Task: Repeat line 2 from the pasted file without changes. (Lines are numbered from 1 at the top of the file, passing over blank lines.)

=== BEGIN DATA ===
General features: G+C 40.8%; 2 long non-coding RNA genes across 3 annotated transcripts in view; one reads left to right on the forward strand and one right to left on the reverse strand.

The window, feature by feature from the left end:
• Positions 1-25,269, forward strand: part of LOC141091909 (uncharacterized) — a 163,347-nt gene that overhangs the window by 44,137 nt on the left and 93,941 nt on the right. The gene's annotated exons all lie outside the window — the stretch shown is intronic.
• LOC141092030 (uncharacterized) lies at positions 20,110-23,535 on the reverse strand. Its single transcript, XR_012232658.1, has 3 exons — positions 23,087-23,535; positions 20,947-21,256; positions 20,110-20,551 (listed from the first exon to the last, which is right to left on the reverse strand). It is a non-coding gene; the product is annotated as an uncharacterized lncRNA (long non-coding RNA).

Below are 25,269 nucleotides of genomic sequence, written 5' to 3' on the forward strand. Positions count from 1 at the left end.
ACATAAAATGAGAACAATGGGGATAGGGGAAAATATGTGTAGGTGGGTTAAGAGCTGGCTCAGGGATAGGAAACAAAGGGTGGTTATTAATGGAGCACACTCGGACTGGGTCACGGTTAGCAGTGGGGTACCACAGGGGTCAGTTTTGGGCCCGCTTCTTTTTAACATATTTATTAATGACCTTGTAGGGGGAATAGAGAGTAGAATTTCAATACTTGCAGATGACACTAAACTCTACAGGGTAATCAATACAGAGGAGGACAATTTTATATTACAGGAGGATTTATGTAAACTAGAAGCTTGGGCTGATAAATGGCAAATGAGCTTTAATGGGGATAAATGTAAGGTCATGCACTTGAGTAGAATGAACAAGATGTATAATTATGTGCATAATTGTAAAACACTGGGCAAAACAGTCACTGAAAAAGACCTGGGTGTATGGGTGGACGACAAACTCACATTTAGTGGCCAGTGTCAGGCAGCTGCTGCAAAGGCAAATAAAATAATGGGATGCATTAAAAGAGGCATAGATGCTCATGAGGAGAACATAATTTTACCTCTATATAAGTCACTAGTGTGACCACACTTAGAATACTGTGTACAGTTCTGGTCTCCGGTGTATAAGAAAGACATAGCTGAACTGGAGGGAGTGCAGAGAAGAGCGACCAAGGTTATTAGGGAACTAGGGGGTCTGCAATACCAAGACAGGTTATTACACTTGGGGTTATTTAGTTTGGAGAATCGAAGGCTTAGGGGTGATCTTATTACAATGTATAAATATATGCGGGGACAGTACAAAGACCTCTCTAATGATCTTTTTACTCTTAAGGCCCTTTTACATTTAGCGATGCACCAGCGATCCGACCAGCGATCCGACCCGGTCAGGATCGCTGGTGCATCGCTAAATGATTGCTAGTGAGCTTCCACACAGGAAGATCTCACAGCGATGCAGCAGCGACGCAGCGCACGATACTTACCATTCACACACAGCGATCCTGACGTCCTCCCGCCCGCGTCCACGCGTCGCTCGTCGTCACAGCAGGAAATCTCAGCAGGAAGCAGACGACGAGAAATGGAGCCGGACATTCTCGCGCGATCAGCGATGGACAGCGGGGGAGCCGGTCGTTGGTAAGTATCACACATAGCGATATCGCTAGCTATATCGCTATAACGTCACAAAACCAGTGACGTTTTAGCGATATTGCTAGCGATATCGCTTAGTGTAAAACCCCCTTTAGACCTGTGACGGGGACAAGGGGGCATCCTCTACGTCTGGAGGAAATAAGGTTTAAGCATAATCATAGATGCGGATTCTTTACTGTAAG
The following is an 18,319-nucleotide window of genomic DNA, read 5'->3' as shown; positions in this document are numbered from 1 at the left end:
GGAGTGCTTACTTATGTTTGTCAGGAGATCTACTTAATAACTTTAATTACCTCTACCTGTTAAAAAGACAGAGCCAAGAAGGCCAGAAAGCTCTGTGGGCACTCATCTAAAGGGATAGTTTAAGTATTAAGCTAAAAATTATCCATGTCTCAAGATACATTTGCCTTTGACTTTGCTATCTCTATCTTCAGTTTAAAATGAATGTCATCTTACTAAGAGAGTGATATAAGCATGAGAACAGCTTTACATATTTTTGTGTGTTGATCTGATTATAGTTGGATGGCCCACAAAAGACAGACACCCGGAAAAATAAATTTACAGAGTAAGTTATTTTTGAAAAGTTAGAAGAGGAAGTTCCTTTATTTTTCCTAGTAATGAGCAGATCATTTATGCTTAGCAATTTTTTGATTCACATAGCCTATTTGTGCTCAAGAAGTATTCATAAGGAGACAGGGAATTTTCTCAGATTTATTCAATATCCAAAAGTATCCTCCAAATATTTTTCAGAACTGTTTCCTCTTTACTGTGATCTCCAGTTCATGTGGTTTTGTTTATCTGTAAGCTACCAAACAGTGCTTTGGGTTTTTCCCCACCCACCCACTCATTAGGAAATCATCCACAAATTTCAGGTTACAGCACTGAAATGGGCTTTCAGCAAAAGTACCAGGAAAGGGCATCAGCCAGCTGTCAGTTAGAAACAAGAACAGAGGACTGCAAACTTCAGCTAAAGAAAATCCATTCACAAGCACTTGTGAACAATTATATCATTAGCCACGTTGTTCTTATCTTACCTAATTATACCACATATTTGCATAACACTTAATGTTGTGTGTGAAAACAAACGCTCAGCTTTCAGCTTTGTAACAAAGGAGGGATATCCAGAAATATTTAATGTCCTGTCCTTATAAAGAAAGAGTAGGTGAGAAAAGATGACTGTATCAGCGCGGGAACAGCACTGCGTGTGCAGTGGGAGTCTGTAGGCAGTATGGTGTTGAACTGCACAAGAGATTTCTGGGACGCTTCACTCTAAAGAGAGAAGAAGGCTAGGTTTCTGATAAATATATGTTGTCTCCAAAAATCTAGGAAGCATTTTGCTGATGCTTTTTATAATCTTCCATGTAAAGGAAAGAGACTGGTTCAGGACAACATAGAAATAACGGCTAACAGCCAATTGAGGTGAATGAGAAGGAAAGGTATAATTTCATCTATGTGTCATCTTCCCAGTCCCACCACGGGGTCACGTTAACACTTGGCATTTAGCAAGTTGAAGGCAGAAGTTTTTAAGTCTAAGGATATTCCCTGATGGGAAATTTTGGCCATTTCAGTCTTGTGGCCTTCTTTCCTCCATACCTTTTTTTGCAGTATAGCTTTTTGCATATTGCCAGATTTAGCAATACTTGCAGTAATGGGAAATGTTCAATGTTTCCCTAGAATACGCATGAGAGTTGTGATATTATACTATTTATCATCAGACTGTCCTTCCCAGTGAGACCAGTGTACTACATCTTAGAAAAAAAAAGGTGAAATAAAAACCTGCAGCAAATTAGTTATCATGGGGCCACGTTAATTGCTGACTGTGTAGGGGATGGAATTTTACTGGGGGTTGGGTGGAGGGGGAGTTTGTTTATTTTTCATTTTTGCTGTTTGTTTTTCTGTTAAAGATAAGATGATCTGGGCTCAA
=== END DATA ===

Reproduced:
The window, feature by feature from the left end: